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See also   Edible Berries and fruits  Non Edible Berries   Poisonous Berries and fruits   Food Sources   Meat   Plants as food  Edible Plants  "How to Make A Crawdad trap "
  Making Fire   Obtaining Water   Making Soap  Sleeping Arrangements      Using a signal mirror     Making rope  Make a compass   First aid
 Making a primitive Shelter   Shelters -Manmade material

 Back to Survival Trips

Crawdad recipes

How to make a Crawdad Trap

Crawdads, also known as crawfish or crayfish, look like a small Maine Lobster. They are found in fresh or brackish water. These are a staple food for the people of Louisiana in the USA.
Below is a description with photos to assist you in making a trap to capture these delicious critters.

There are several way to make a crawdad trap including making it from woven sticks, reeds or basket weaving material. See our Survival section. However for this tutorial we will utilized readily available materials that can be purchased at any hardware store.

Materials required:
  • 1 -  2' X 5' Roll of 1/4" hardware cloth  (1/2 " could also be used.) (about 6 dollars)
    1 roll of stainless steel tie wire (nylon ties can also be used
    - black last longer) About $1.95.

  • In our constructed example we utilized a couple of different methods where possible to give you a choice. Note for safety reasons we recommend folding all cut edges over to help prevent injury on the wire ends. In some instances we refer to the number of 1/4 square grids as a measurement as it is a fairly simple method of measuring. It you are using an alternate type of material you can allow for 1/4'" for each grid.

  • Cut a piece of the hardware cloth 2' by 28" long.

  • Fold over and in the first 2-3 grid rows along the raw cut edge to prevent you from getting stuck by the sharp wire edges. Results in a cylinder about 8 1/2' in diameter.

  • Hold it in a cylinder shape with the 2 folded edges overlapping each other.

  • Weave the wire in and out of the grid squares to fasten the two edges together, or use your nylon ties.

  • Cut from the remaining cloth either a semicircle ( recommended) with a  9 1/2" radius - or 3 triangles 9"  by 7 1/2".

  • Gently fold the semicircle in half along the straight edge to create a funnel shape and connect the 2 halves of the straight edges together.  If you are using the triangles you will need to connect all 3 pieces together along the the long edges.

  • Cut the pointed end off off the resulted funnel shape to make a hole about the size off an old silver dollar or 2" in diameter.

  • Insert the funnel into the cylinder. and fasten. Don't be concerned it if seems to be a bit of a mismatch as you can trim off any excess or draw it up where you might be short.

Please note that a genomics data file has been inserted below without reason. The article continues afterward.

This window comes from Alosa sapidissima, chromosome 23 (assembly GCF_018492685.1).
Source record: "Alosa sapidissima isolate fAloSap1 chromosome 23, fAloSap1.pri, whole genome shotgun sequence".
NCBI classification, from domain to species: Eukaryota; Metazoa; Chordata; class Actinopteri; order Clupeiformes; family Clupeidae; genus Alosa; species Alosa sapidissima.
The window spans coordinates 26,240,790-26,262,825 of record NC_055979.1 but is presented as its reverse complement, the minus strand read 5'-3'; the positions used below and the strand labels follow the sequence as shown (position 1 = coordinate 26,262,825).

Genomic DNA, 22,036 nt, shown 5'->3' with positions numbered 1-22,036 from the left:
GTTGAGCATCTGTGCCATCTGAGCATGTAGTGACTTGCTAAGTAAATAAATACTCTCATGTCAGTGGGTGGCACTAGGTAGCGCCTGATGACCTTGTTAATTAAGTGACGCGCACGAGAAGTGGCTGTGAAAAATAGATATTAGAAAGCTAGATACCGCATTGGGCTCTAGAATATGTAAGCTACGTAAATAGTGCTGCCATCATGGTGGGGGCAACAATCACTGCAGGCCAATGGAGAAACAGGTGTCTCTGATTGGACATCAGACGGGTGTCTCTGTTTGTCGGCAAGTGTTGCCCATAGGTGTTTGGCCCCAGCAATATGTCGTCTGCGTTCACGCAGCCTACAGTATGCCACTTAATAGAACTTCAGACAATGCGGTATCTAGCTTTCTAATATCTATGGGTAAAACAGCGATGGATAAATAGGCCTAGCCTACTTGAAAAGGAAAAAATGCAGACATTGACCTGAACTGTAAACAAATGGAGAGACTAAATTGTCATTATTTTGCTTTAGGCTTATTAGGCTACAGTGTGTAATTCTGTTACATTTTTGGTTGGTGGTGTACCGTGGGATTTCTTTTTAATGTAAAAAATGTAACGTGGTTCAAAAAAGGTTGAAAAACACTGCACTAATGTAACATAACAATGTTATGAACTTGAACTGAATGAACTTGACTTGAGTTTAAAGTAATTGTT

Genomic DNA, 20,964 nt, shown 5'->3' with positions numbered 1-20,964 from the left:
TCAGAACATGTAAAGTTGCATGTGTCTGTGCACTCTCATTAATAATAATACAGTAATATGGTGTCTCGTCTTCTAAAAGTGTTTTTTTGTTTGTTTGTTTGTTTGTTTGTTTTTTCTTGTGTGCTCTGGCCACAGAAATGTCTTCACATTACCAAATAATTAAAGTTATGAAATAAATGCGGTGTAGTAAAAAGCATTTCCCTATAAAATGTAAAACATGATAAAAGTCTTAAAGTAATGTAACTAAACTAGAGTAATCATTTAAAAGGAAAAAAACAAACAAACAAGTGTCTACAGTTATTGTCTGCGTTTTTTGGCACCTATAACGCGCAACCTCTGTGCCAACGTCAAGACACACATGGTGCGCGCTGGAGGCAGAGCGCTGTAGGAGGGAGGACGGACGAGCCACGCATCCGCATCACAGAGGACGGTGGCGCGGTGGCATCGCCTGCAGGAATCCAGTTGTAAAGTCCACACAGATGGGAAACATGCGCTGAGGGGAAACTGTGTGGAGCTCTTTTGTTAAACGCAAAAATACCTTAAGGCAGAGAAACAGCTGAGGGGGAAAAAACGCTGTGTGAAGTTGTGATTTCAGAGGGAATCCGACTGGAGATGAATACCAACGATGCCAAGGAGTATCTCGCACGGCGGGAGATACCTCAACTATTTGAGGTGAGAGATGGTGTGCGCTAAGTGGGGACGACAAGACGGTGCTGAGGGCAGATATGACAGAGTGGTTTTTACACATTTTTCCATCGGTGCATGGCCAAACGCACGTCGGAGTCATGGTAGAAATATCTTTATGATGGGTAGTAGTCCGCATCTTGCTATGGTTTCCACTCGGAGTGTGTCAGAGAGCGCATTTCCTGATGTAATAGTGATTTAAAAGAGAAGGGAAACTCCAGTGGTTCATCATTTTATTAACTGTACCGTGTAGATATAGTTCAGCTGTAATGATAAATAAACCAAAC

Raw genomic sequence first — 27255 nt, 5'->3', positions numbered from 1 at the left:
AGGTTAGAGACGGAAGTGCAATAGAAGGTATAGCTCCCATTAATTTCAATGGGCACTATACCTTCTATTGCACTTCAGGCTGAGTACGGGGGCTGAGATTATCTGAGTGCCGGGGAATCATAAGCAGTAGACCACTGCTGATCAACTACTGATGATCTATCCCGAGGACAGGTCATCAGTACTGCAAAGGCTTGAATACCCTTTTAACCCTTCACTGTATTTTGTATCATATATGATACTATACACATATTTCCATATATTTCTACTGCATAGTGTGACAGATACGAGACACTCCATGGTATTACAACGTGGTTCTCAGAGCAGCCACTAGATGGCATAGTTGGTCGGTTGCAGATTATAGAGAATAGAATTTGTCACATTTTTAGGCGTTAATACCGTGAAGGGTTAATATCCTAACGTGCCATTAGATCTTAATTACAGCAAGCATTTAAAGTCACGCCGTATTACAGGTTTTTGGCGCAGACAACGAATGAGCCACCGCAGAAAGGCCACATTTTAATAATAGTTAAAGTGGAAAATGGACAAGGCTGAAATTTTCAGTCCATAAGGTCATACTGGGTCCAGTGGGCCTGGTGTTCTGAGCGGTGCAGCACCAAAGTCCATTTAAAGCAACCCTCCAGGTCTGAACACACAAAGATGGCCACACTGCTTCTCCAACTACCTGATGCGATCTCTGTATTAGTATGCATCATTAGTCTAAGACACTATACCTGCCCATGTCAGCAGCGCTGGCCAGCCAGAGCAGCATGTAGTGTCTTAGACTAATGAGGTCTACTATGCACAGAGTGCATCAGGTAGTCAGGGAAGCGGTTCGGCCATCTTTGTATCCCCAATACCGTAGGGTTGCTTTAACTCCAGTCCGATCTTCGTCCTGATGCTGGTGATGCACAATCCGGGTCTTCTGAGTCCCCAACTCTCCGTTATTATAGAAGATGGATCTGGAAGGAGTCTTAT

• Next choose a location on the side of the cylinder to place your door.  Count off a square of about 18 - 1/4 square grids by 18. Mark the corners, then using a marker draw a line crisscross from corner to corner.

  • Cut along the crisscross line, then fold the triangle flaps inside tightly and fasten to prevent them from dropping down. This will give you a nice clean hole to work through.

  • Cut a piece of cloth 30 squares wide by 54 long.  Fold this in half at the 27th grid. Then with it sandwiched fold 3 grids of both plies of the remaining raw edges. This will make your door.

  • Lay the door over the opening, overlapping it by about 3 grids all the way around, and using your tying material create 2 hinges.

  • At this point you can decide whether to create a fancy spring clasp or do as we did and  just use a tie as a door latch.

  • Commercial crawdad fishermen just drop the bait into the trap an allow the crawdads to feed on it until it is all gone or the trap is pulled. However you may choose to either suspend the bait just out of reach, or create a bait box which is fastened to the bottom of the trap, in a location that makes it easy to replenish the bait after you have emptied your catch. If you are making a bait box then cut a piece of hardware cloth in the shape of a cross. We used multiples of of 12 grids to create ours. You then fold and fasten the sides while leaving the top flap as a door.

    This is the same concept as is used in a bait minnow trap except the hole in the funnel is smaller. 
    Just so you know: We went out and bought a mass produced commercial Crawdad trap from a local tackle store and baited both our homemade and the commercial with the same bait (chicken) and placed them about 10 feet apart, to see how ours would fare against a seeming proven design.  We don't know why but night after night our homemade crawdad trap out did the store bought unit  15 to 1. We would have 60 to 75 after each night and the commercial unit had only about 4 to 5. Go figure. Maybe the vinyl coating deterred them or the size of the hole (which was larger) allowed them to crawl out come daylight. It would be interesting to see hppw it compares to one made out of primitive material and not the material we used. Keep watching.


  • Place you mouse cursor over the images below for a brief description then click  for a larger version

     Created a cylinder  
        1/2 circle funnel entrance cut out 
     1/2 cirle funnel entrance  redy for installation 

      3 section of funnel shaped entrance 

     1/3 sectional funnel entrance assembled and ready to be installed

    crisscross cut for opening 

      Bait box before folding. Fasten to bottom when finisihed.  

    See the results of 1 night about 60 keeper size crawdads and this is out of a seasonal creek about 7 feet wide.

     one night 's catch about 60 beautiful crawdads, note bait box with bait still in it.     cooked dads.JPG (62040 bytes)  
      
    See the recipes for crawdads

     

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